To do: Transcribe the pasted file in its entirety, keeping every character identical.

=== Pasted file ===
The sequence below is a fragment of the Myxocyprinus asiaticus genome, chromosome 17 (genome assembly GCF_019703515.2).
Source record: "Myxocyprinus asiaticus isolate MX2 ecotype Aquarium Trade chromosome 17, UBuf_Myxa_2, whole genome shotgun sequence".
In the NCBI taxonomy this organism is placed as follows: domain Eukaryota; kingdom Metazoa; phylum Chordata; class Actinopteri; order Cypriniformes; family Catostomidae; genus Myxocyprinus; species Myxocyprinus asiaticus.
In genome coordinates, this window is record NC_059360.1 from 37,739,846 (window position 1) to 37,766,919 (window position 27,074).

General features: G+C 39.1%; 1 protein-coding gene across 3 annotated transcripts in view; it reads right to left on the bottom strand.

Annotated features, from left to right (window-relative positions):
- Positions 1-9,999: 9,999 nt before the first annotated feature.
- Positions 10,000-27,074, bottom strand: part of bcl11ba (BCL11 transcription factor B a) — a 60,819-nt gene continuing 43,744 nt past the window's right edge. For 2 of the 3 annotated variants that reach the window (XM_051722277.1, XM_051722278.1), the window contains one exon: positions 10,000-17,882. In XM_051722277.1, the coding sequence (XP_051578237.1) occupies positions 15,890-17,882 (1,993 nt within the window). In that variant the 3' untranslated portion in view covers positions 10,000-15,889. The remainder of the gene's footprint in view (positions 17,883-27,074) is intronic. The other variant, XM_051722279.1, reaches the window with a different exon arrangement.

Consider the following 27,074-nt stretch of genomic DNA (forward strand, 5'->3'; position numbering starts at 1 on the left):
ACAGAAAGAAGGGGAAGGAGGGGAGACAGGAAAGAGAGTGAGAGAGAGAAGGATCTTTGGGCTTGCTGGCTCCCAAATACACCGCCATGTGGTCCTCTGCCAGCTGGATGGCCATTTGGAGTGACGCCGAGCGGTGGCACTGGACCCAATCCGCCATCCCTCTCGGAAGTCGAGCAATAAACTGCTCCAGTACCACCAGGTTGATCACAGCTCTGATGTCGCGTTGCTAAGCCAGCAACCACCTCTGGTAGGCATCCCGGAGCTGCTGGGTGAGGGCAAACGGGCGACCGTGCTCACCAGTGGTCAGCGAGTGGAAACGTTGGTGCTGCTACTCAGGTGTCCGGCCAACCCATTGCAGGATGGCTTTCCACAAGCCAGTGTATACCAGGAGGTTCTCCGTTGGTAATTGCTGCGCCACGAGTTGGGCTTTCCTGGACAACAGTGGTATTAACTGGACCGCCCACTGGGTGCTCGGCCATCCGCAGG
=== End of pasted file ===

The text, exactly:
The sequence below is a fragment of the Myxocyprinus asiaticus genome, chromosome 17 (genome assembly GCF_019703515.2).
Source record: "Myxocyprinus asiaticus isolate MX2 ecotype Aquarium Trade chromosome 17, UBuf_Myxa_2, whole genome shotgun sequence".
In the NCBI taxonomy this organism is placed as follows: domain Eukaryota; kingdom Metazoa; phylum Chordata; class Actinopteri; order Cypriniformes; family Catostomidae; genus Myxocyprinus; species Myxocyprinus asiaticus.
In genome coordinates, this window is record NC_059360.1 from 37,739,846 (window position 1) to 37,766,919 (window position 27,074).

General features: G+C 39.1%; 1 protein-coding gene across 3 annotated transcripts in view; it reads right to left on the bottom strand.

Annotated features, from left to right (window-relative positions):
- Positions 1-9,999: 9,999 nt before the first annotated feature.
- Positions 10,000-27,074, bottom strand: part of bcl11ba (BCL11 transcription factor B a) — a 60,819-nt gene continuing 43,744 nt past the window's right edge. For 2 of the 3 annotated variants that reach the window (XM_051722277.1, XM_051722278.1), the window contains one exon: positions 10,000-17,882. In XM_051722277.1, the coding sequence (XP_051578237.1) occupies positions 15,890-17,882 (1,993 nt within the window). In that variant the 3' untranslated portion in view covers positions 10,000-15,889. The remainder of the gene's footprint in view (positions 17,883-27,074) is intronic. The other variant, XM_051722279.1, reaches the window with a different exon arrangement.

Consider the following 27,074-nt stretch of genomic DNA (forward strand, 5'->3'; position numbering starts at 1 on the left):
ACAGAAAGAAGGGGAAGGAGGGGAGACAGGAAAGAGAGTGAGAGAGAGAAGGATCTTTGGGCTTGCTGGCTCCCAAATACACCGCCATGTGGTCCTCTGCCAGCTGGATGGCCATTTGGAGTGACGCCGAGCGGTGGCACTGGACCCAATCCGCCATCCCTCTCGGAAGTCGAGCAATAAACTGCTCCAGTACCACCAGGTTGATCACAGCTCTGATGTCGCGTTGCTAAGCCAGCAACCACCTCTGGTAGGCATCCCGGAGCTGCTGGGTGAGGGCAAACGGGCGACCGTGCTCACCAGTGGTCAGCGAGTGGAAACGTTGGTGCTGCTACTCAGGTGTCCGGCCAACCCATTGCAGGATGGCTTTCCACAAGCCAGTGTATACCAGGAGGTTCTCCGTTGGTAATTGCTGCGCCACGAGTTGGGCTTTCCTGGACAACAGTGGTATTAACTGGACCGCCCACTGGGTGCTCGGCCATCCGCAGG